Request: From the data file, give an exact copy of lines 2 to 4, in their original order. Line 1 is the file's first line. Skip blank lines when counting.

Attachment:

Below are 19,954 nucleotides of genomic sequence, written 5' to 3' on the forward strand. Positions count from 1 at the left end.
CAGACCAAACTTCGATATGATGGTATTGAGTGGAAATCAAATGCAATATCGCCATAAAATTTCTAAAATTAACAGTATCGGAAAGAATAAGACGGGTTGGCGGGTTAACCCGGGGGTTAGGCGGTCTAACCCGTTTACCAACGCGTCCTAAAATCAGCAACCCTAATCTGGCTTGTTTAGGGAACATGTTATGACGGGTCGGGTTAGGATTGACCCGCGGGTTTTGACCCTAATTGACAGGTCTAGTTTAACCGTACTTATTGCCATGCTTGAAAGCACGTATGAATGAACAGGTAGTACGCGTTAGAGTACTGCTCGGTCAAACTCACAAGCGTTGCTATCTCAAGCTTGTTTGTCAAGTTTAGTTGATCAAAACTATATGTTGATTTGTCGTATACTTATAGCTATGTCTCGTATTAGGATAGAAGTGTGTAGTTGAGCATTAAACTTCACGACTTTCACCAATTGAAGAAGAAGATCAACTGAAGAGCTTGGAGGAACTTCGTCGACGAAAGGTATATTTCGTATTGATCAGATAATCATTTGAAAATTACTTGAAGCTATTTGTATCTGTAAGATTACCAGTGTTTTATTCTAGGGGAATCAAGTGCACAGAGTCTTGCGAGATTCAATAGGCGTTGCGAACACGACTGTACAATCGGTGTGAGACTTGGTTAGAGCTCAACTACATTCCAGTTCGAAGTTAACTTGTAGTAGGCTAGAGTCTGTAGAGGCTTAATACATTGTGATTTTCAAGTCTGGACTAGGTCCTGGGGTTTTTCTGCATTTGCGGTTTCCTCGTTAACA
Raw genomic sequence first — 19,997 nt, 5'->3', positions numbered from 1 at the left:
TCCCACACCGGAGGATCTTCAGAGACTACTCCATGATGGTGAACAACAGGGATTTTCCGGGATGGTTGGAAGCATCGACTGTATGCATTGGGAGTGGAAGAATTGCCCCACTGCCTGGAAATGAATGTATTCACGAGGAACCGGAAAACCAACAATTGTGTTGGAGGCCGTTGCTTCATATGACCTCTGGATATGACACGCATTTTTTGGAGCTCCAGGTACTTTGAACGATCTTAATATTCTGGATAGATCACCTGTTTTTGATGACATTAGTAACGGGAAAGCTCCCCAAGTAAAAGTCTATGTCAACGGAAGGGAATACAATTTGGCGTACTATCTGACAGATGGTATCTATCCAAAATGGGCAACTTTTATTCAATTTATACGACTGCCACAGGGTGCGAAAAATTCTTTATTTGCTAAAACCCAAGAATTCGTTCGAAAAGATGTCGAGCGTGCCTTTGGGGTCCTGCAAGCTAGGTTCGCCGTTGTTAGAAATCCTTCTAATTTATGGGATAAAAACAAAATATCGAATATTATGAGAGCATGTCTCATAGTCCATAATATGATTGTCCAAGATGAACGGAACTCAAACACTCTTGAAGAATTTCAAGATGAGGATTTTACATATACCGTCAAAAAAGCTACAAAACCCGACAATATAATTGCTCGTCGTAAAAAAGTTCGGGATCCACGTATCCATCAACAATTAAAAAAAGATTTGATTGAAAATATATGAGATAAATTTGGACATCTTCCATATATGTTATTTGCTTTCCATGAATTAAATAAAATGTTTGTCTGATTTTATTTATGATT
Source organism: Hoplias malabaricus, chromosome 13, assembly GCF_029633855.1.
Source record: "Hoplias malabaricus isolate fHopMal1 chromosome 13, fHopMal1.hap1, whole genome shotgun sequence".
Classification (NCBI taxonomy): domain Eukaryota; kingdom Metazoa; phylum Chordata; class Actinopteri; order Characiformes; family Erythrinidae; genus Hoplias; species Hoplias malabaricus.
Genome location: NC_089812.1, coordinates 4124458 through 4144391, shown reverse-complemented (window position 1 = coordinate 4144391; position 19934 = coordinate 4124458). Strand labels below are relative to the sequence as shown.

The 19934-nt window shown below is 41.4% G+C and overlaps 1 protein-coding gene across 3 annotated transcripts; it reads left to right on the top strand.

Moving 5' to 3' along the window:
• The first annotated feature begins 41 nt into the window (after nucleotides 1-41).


CAGACCAAACTTCGATATGATGGTATTGAGTGGAAATCAAATGCAATATCGCCATAAAATTTCTAAAATTAACAGTATCGGAAAGAATAAGACGGGTTGGCGGGTTAACCCGGGGGTTAGGCGGTCTAACCCGTTTACCAACGCGTCCTAAAATCAGCAACCCTAATCTGGCTTGTTTAGGGAACATGTTATGACGGGTCGGGTTAGGATTGACCCGCGGGTTTTGACCCTAATTGACAGGTCTAGTTTAACCGTACTTATTGCCATGCTTGAAAGCACGTATGAATGAACAGGTAGTACGCGTTAGAGTACTGCTCGGTCAAACTCACAAGCGTTGCTATCTCAAGCTTGTTTGTCAAGTTTAGTTGATCAAAACTATATGTTGATTTGTCGTATACTTATAGCTATGTCTCGTATTAGGATAGAAGTGTGTAGTTGAGCATTAAACTTCACGACTTTCACCAATTGAAGAAGAAGATCAACTGAAGAGCTTGGAGGAACTTCGTCGACGAAAGGTATATTTCGTATTGATCAGATAATCATTTGAAAATTACTTGAAGCTATTTGTATCTGTAAGATTACCAGTGTTTTATTCTAGGGGAATCAAGTGCACAGAGTCTTGCGAGATTCAATAGGCGTTGCGAACACGACTGTACAATCGGTGTGAGACTTGGTTAGAGCTCAACTACATTCCAGTTCGAAGTTAACTTGTAGTAGGCTAGAGTCTGTAGAGGCTTAATACATTGTGATTTTCAAGTCTGGACTAGGTCCTGGGGTTTTTCTGCATTTGCGGTTTCCTCGTTAACA
Raw genomic sequence first — 19,997 nt, 5'->3', positions numbered from 1 at the left:
TCCCACACCGGAGGATCTTCAGAGACTACTCCATGATGGTGAACAACAGGGATTTTCCGGGATGGTTGGAAGCATCGACTGTATGCATTGGGAGTGGAAGAATTGCCCCACTGCCTGGAAATGAATGTATTCACGAGGAACCGGAAAACCAACAATTGTGTTGGAGGCCGTTGCTTCATATGACCTCTGGATATGACACGCATTTTTTGGAGCTCCAGGTACTTTGAACGATCTTAATATTCTGGATAGATCACCTGTTTTTGATGACATTAGTAACGGGAAAGCTCCCCAAGTAAAAGTCTATGTCAACGGAAGGGAATACAATTTGGCGTACTATCTGACAGATGGTATCTATCCAAAATGGGCAACTTTTATTCAATTTATACGACTGCCACAGGGTGCGAAAAATTCTTTATTTGCTAAAACCCAAGAATTCGTTCGAAAAGATGTCGAGCGTGCCTTTGGGGTCCTGCAAGCTAGGTTCGCCGTTGTTAGAAATCCTTCTAATTTATGGGATAAAAACAAAATATCGAATATTATGAGAGCATGTCTCATAGTCCATAATATGATTGTCCAAGATGAACGGAACTCAAACACTCTTGAAGAATTTCAAGATGAGGATTTTACATATACCGTCAAAAAAGCTACAAAACCCGACAATATAATTGCTCGTCGTAAAAAAGTTCGGGATCCACGTATCCATCAACAATTAAAAAAAGATTTGATTGAAAATATATGAGATAAATTTGGACATCTTCCATATATGTTATTTGCTTTCCATGAATTAAATAAAATGTTTGTCTGATTTTATTTATGATT